In another twist involving the public protector’s office‚ the Minister of Co-operative Governance an.
SA Roadlink has hit back at the KwaZulu-Natal department of transport for what it termed the "one-sided" treatment of the bus company.
Last week MEC for transport, community safety and liaison Willies Mchunu said no SA Roadlink bus would be allowed into KwaZulu-Natal without being inspected.
Mchunu called a press conference at which he listed incidents involving SA Roadlink buses since 2006 when the passenger carrier hit the headlines.
These included a December 2008 incident in which 11 people died after a Roadlink bus hit a truck it was trying to overtake on the southbound side of the N2 highway near Hibberdene.
The bus was travelling from the southern Cape to Durban via Kokstad in Eastern Cape.
He also highlighted the incident in which a Roadlink bus overturned on the N3 southbound near Paradise Valley and 43 people were injured.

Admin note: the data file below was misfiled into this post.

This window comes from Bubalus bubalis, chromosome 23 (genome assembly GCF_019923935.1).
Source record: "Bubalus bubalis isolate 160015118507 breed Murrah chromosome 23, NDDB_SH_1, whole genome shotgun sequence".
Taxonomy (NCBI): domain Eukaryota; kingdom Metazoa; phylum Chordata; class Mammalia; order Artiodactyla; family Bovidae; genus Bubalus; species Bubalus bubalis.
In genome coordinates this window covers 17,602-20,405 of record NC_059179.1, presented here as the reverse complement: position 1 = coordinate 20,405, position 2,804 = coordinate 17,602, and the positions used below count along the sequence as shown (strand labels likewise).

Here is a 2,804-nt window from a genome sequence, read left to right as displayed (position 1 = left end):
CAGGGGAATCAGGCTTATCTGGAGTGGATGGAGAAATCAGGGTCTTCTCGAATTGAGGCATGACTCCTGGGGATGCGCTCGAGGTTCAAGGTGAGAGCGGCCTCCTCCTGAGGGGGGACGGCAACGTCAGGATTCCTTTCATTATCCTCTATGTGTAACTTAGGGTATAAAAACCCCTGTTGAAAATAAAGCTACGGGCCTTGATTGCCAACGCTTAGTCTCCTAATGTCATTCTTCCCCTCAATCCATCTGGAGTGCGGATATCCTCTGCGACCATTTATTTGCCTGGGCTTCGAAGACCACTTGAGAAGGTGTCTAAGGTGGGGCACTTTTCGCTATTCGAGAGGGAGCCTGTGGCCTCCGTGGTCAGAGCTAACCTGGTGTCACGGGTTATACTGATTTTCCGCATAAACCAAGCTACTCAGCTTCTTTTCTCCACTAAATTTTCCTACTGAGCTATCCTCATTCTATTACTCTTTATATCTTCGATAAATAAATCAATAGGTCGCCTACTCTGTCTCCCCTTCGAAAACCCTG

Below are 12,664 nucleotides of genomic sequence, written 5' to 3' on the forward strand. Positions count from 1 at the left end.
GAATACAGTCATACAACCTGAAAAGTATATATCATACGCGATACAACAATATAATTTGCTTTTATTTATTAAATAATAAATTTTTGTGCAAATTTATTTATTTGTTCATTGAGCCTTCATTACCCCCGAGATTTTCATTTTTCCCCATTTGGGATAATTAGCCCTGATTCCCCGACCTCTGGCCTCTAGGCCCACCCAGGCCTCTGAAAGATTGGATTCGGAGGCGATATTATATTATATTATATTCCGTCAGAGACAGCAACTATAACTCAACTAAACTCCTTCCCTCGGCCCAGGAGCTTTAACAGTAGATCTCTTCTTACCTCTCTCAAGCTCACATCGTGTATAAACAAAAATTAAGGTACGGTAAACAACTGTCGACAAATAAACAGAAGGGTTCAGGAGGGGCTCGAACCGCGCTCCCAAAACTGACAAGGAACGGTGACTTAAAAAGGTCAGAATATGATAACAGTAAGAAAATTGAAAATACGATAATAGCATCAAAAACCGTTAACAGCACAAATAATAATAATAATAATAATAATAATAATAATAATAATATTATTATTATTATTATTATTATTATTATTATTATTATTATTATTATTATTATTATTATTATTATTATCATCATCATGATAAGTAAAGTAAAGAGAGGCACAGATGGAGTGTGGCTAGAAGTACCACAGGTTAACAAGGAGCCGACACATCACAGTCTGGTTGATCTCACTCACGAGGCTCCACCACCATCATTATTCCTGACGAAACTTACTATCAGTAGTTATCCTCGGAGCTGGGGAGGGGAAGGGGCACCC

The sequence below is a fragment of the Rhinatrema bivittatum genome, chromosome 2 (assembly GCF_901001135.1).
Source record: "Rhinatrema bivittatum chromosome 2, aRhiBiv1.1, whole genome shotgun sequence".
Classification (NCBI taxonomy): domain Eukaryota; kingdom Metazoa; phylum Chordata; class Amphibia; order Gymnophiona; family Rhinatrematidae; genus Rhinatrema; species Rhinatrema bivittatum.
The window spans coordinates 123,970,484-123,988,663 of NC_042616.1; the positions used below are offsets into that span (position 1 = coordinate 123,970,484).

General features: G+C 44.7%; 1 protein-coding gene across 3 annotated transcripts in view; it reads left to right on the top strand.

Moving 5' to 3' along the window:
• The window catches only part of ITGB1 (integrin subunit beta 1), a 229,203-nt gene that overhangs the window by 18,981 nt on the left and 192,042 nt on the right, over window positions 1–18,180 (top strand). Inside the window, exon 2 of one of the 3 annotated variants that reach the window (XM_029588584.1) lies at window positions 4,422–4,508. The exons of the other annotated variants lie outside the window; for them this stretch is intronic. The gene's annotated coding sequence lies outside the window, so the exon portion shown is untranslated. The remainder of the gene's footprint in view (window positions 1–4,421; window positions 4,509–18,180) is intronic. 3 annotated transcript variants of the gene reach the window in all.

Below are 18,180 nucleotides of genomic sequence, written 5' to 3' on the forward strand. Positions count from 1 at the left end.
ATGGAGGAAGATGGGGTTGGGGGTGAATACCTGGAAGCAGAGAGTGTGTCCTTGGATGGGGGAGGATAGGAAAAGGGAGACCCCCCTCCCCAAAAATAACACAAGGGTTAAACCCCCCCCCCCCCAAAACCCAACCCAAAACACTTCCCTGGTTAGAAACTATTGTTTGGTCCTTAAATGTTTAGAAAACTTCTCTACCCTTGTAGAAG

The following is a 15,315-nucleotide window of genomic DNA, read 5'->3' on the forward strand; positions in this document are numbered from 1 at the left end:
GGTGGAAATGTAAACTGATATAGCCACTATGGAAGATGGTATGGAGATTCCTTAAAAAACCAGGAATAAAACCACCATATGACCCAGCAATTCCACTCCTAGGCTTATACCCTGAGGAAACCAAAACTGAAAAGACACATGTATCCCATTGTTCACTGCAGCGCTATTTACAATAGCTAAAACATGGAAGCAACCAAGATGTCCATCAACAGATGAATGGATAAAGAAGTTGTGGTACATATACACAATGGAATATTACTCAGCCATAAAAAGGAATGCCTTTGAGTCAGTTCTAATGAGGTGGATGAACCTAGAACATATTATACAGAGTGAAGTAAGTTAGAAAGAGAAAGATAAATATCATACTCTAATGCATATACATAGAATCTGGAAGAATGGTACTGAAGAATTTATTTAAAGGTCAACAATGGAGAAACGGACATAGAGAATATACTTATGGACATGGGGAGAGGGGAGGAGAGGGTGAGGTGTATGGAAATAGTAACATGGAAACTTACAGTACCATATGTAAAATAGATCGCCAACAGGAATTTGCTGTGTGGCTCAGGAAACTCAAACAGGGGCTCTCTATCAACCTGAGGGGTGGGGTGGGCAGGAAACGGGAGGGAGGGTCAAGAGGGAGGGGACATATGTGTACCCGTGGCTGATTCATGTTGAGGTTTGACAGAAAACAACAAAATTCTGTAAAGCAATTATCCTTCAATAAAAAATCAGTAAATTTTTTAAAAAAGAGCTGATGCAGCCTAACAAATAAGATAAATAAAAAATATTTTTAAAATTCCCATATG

But SA Roadlink spokesperson Lumka Oliphant said:" We dispute the statistics provided and we believe they are not providing a picture of the industry.
"The information given is one-sided and we believe the MEC's office has failed to look at the bus industry as a whole so that his department can make an informed decision."
She said Roadlink "was responsible for less than one percent of the accidents in the country".
Oliphant said this was highlighted by Ranthoko Rakgoale, CEO of the Road Traffic Management Corporation, when he made a presentation to the portfolio committee on transport in August last year.
In his report Rakgoale said Roadlink buses were involved in five crashes for the 30 months up to August last year.
His report came after a Roadlink bus crash in Beaufort West killing seven people and left 50 injured in July last year.